4 homemade dog treat recipes to make at home

Australia can be a hot place – in some states and territories, warm weather can strike at any time of the year. In other places, heat is more seasonal, but when it hits, it can really affect your comfort levels, as well as those of your pet.

On a hot day, any responsible dog owner will know how important it is to have fresh, cool water out and lots of shade to rest in, so pets don’t become dehydrated.

However, there are lots of other ways to help your furry friend beat the heat and stay happy and healthy when it’s hot outside. Whether it’s taking them to the beach, splashing around in a kiddie pool, enjoying a nice air-conditioned home or munching on some chilly treats, here are some ideas to try!

Why it’s important to keep your dog cool

The average body temperature of a dog can be up to 2 degrees hotter than a human, and a dog’s thick coat can make thermoregulation harder. When we’re hot, we sweat to cool our bodies down. Dogs don’t have this ability – they pant instead or lie on something cold (like kitchen tiles) to cool down. But this only helps so much, especially when the temperature and humidity rises.

Some breeds suffer more than others in hot weather – and older dogs may find hot days a real challenge. If your dog is panting a lot but resting, they may have heat stroke – a serious condition requiring a trip to the vet. Hot weather can pose a real risk for your pet, so having pet insurance could be something to consider.

Can you make frozen treats for your dog?

Short answer? Yes! However, because dogs and humans metabolise foods differently, it does pay to be careful what you feed your dog if you’re venturing beyond the typical dry dog food and the wetter, canned dog food your pooch is probably used to.

Some foods can be harmful or even deadly to dogs. But many ‘human foods’ can be fine – such as berries, banana, mango, some veggies, eggs, peanut butter, chicken, pork, and beef. This link to a comprehensive list provides even more information about what you can and can’t feed your dog.

4 homemade cool doggy treats

Keeping your dog cool during a hot day may take a bit of creativity, but your furry friend will love you for it. Here are some ideas:

1. Pupsicles

No, popsicles aren’t just for the kids – on a hot day, your pup would like one too! To make a dog-friendly ‘pupsicle’:

  1. Mix 1 cup of chicken stock, ½ cup of water and some finely chopped chicken meat.
  2. Pour into popsicle moulds or ice cube trays and freeze overnight.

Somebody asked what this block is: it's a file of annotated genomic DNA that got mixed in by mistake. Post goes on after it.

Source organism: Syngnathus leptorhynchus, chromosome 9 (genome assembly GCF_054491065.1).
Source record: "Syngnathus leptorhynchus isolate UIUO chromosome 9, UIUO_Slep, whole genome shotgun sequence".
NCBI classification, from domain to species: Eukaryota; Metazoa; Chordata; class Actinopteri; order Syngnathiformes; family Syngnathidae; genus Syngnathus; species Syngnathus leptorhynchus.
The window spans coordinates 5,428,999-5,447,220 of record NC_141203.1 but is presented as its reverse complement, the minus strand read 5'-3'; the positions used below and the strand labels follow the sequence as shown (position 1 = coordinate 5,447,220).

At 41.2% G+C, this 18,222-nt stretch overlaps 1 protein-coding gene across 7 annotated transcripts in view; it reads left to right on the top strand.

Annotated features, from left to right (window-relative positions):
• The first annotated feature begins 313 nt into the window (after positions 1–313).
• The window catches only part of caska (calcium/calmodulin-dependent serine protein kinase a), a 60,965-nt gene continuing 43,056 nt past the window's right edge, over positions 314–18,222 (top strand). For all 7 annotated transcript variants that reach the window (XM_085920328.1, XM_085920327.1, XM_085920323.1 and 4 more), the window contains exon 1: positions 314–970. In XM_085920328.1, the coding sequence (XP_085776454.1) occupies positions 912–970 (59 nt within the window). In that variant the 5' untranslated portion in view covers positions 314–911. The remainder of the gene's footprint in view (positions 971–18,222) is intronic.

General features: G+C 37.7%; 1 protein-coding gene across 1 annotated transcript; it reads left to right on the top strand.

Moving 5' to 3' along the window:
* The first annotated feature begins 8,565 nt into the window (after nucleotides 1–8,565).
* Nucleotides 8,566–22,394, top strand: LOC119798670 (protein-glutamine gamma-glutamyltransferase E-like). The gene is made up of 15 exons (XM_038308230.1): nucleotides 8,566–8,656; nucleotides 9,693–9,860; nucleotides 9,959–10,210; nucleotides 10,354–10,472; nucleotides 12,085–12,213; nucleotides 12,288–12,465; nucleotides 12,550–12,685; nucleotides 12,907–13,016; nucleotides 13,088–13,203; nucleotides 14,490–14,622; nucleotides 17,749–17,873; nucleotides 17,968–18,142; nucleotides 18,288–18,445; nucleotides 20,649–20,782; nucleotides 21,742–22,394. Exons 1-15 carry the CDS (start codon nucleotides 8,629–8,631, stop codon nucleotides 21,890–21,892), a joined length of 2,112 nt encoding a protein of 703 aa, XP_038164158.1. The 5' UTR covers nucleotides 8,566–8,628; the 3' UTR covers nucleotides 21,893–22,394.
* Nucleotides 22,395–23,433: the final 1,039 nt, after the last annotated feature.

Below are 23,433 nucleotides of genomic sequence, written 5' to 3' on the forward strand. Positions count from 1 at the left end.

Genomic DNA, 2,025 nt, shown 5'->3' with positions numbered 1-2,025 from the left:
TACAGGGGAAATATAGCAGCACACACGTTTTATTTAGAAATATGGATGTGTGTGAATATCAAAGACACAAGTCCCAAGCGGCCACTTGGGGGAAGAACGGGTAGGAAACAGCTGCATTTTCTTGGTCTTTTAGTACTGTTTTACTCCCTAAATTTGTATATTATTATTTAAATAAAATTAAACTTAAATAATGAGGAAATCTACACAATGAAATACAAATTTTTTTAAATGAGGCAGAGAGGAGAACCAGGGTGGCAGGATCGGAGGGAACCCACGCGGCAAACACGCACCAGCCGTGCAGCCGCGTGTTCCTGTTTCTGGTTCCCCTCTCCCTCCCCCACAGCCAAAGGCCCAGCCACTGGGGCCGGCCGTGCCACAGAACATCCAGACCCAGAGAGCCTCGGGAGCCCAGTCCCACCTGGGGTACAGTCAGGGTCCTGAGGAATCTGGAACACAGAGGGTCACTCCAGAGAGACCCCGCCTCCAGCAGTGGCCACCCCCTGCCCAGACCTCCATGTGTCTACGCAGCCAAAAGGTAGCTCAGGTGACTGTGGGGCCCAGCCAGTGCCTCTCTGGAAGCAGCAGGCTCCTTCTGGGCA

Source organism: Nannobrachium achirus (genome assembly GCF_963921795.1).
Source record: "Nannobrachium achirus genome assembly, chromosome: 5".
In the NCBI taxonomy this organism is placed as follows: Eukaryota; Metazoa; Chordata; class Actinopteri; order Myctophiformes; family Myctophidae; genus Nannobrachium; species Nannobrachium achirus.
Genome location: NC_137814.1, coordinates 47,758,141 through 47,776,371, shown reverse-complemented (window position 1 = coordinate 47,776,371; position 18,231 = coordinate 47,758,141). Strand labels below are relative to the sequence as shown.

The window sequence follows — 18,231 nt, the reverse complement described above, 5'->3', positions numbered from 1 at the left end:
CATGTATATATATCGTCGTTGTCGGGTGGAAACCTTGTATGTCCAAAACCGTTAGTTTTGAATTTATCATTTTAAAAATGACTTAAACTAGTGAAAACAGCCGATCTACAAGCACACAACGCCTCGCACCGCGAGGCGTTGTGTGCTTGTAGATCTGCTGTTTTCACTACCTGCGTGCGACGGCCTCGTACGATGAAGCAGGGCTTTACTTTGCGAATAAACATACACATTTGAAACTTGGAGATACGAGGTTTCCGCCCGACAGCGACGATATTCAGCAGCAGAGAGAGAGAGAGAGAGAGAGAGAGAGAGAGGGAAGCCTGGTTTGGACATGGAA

You could also make your pup a fruity popsicle by:

  1. Pureeing 1 ripe banana, 4 cups of orange juice and ½ cup of plain yoghurt.
  2. Freezing the mixture in moulds overnight.

2. Frozen pupcakes

Yes, dog-friendly cupcakes are a thing and – better yet – you can make them ahead, freeze them and give them to your pooch to gnaw on when they’re still frozen.

There are lots of pupcake recipes but here’s a link to one cupcake recipe for dogs from the RSPCA to definitely try.

3. Treats frozen in an ice block

An empty, plastic ice-cream container is ideal for making a frozen doggy block that’ll keep your pooch busy and hydrated on a hot day. Simply fill the container two-thirds full of water and mix in spoonfuls of foods your dog likes – such as bits of shredded chicken, some cooked vegetables and maybe a dollop or two of mashed banana. Freeze into a block overnight then pop it outside in the morning as a frozen treat for your dog to dig into during a hot day.

4. Toys frozen in an ice block

Another way to keep your dog cool on a hot day is to freeze some of his or her favourite toys overnight in a block of ice – they’ll lap at the ice and eat small chunks of it to reach the toys which will help them stay hydrated.

It’s important that you understand how the heat may affect your dog and take steps to keep them cool during the hot weather. It can be just as important to consider pet insurance in case your dog is affected by heat-related issues. Heat stroke, for example, is very common, and issues with insects such as ticks and fleas are more likely to arise in the warmer months, especially if you have an outside dog.

We hope these ideas are useful when keeping your furry family members cool and happy!

Want to make sure you’re prepared? It’ll help you manage expensive vet bills and help to ensure there’s support in place when you need it most.

Consider pet insurance for your four-legged family member